A permanent residency card (commonly known as a green card) is conclusive evidence of someone’s lawful status in the United States. It also shows that the person can live, work, and travel in the United States.
Permanent residency is for life (thus the term “permanent”); however, the card must be renewed every 10 years. The green card is legally form I-551 issued by the United States government.
A green card may be acquired on the basis of a family petition, employment petition, and/or seeking asylum. There are other avenues to acquire residency and a green card.
Replacement of a Green Card
Green cards can be renewed or they can be reissued if they are lost or stolen. To renew a green card, the government will retake finger prints of the person seeking the renewal or reissuance of the card.
They will ensure the individual is still eligible to become a resident of the United States. In some circumstances, a person may want to wait to file for a renewal or reissuance of the green card if there are any arguments that can be made against the residency (i.e. abandonment). For this reason, it is critical that a legal permanent resident speaks to an attorney before renewing the green card.
Rights of a Green Card Holder
A green card holder is a lawful permanent of the United States. This individual enjoys all the rights and privileges of a United States citizen, with some exceptions. For example, a legal permanent resident cannot register to vote in a United States election of any kind. In addition, a legal permanent resident must show good moral character and not commit any criminal law violation that would render him or her deportable.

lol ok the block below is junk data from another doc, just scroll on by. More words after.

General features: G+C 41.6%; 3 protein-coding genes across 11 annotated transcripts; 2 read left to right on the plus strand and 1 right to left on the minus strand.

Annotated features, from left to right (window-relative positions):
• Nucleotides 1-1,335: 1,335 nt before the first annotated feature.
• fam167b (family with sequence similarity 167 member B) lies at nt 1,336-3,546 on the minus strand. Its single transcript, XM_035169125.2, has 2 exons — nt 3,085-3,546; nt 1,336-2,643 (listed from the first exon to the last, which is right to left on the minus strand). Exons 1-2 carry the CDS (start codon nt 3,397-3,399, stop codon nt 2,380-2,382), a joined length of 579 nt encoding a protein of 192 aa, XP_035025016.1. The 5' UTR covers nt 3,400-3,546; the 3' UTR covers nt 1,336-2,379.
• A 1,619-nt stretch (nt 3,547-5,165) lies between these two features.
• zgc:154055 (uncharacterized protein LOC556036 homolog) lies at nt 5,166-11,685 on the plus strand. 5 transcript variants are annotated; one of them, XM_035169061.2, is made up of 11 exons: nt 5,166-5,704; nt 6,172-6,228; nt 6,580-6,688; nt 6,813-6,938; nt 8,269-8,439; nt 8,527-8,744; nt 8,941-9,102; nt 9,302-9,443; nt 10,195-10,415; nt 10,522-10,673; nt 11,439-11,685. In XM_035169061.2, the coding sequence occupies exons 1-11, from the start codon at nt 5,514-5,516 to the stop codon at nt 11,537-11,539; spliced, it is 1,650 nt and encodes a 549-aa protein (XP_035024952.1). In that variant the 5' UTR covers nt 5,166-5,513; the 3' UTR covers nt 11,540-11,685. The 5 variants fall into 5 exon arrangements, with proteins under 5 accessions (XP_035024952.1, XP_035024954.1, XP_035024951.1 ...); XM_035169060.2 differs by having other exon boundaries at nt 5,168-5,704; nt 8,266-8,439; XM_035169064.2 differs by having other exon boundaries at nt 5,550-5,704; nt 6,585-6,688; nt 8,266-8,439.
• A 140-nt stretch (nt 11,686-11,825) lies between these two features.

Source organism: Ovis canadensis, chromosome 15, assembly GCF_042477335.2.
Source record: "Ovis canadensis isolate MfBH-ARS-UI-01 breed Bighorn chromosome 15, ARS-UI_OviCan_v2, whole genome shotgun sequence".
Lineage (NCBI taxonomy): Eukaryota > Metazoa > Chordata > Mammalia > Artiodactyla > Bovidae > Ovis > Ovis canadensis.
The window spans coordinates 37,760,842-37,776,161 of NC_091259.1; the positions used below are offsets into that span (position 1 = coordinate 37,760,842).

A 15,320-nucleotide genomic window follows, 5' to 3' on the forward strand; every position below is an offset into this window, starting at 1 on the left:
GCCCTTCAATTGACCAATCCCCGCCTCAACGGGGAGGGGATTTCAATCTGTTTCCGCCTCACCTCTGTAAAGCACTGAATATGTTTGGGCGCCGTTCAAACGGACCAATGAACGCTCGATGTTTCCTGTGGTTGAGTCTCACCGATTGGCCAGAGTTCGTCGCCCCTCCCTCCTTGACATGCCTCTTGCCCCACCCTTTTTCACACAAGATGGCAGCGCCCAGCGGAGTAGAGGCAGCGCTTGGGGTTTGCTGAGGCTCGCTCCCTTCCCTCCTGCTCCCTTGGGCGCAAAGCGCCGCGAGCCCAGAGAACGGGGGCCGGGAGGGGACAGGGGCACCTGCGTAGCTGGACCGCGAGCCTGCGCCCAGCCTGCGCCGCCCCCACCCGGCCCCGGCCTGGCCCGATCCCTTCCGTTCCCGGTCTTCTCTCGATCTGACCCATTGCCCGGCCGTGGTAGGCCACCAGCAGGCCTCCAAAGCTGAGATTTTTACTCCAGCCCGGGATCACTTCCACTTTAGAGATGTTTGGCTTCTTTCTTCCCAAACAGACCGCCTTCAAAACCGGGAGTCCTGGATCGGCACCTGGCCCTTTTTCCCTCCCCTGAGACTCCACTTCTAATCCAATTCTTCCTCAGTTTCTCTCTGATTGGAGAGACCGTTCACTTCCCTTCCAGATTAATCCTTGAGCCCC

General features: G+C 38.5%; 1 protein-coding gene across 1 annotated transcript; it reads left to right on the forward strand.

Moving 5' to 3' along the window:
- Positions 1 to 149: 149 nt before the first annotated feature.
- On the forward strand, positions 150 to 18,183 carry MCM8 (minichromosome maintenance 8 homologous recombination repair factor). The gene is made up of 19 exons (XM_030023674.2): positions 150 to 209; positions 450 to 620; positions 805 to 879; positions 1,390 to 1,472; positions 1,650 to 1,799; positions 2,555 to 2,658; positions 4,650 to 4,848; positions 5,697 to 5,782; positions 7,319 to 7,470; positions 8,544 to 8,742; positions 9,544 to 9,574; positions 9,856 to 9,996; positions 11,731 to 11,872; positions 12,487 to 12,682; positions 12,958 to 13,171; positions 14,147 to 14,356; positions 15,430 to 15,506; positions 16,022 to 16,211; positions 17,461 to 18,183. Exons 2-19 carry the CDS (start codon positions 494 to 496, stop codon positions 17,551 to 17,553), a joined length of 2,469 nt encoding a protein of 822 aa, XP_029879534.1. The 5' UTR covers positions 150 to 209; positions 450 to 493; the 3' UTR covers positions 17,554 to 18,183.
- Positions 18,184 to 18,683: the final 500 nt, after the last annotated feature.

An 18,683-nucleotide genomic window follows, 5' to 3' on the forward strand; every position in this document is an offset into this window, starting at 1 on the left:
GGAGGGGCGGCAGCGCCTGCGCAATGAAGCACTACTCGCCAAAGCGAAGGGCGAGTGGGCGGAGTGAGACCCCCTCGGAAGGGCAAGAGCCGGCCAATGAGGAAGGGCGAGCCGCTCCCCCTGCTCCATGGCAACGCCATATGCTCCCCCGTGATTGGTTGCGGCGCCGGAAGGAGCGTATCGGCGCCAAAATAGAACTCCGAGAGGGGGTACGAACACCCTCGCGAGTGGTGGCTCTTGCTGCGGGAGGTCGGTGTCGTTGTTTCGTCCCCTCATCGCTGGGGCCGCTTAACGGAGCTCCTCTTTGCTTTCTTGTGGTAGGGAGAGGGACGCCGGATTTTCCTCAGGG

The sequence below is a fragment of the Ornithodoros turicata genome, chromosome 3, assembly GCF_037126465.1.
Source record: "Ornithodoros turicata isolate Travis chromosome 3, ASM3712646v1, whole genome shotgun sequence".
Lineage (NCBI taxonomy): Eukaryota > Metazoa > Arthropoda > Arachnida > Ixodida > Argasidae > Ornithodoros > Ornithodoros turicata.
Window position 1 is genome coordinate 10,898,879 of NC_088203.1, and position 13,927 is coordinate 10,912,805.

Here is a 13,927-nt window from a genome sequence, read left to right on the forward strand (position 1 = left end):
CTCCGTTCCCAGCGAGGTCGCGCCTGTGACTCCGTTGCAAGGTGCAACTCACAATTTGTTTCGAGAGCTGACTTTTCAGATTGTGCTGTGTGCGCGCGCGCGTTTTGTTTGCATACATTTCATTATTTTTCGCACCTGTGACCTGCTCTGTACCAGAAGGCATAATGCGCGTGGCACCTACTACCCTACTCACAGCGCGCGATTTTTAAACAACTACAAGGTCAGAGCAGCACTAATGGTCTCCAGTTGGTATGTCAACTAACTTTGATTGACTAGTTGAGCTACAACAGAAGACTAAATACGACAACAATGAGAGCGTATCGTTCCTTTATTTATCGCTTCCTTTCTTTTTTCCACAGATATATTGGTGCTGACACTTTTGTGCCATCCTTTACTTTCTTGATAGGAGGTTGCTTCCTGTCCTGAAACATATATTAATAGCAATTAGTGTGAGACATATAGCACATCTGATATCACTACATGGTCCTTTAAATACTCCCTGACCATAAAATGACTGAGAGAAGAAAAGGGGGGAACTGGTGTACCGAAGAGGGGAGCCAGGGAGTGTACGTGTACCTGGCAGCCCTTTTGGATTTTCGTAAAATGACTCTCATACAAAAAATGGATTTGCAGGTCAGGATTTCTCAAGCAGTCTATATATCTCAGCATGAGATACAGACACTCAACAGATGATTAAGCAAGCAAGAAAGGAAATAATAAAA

In addition, it is the duty of the legal permanent resident to always have his or her green card with them at all times to prove lawful status. Green card holders are entitled to a social security card and number. They have the right to own and operate businesses. They are also vested with a all constitutional rights afforded by the federal government and by the state.
A legal permanent resident may abandon residency voluntarily or involuntarily. If a legal permanent resident no longer wants to reside in the United States, he or she may file form I-407 (Record of Abandonment of Lawful Permanent Resident Status). He or she may talk go an immigration or consular officer and simply surrender the green card. Individuals seeking to abandon residency are strongly encourage to talk to an immigration attorney before filing any abandonment paperwork or voluntarily giving up residency to the United States.
Residency to the United States can also be abandoned involuntarily or by mistake. A legal permanent resident of the United States must show that he or she resides, in fact, in the United States. Trips outside of the United States for long periods of time may be sufficient evidence that the individual does not reside in the United States. Changing address to an address abroad may be evidence of the abandonment. Before taking a long stay outside of the United States, a legal permanent resident is advised to seek advice by an immigration attorney.
To contact our office and discuss if you and/or your family member may become a resident of the United States, please call (509) 927-3840.
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Quiroga Law Office, PLLC | Spokane Immigration Attorneys
(509) 927 3840
505 N. Argonne Rd., Suite B-109, Spokane Valley, WA 99212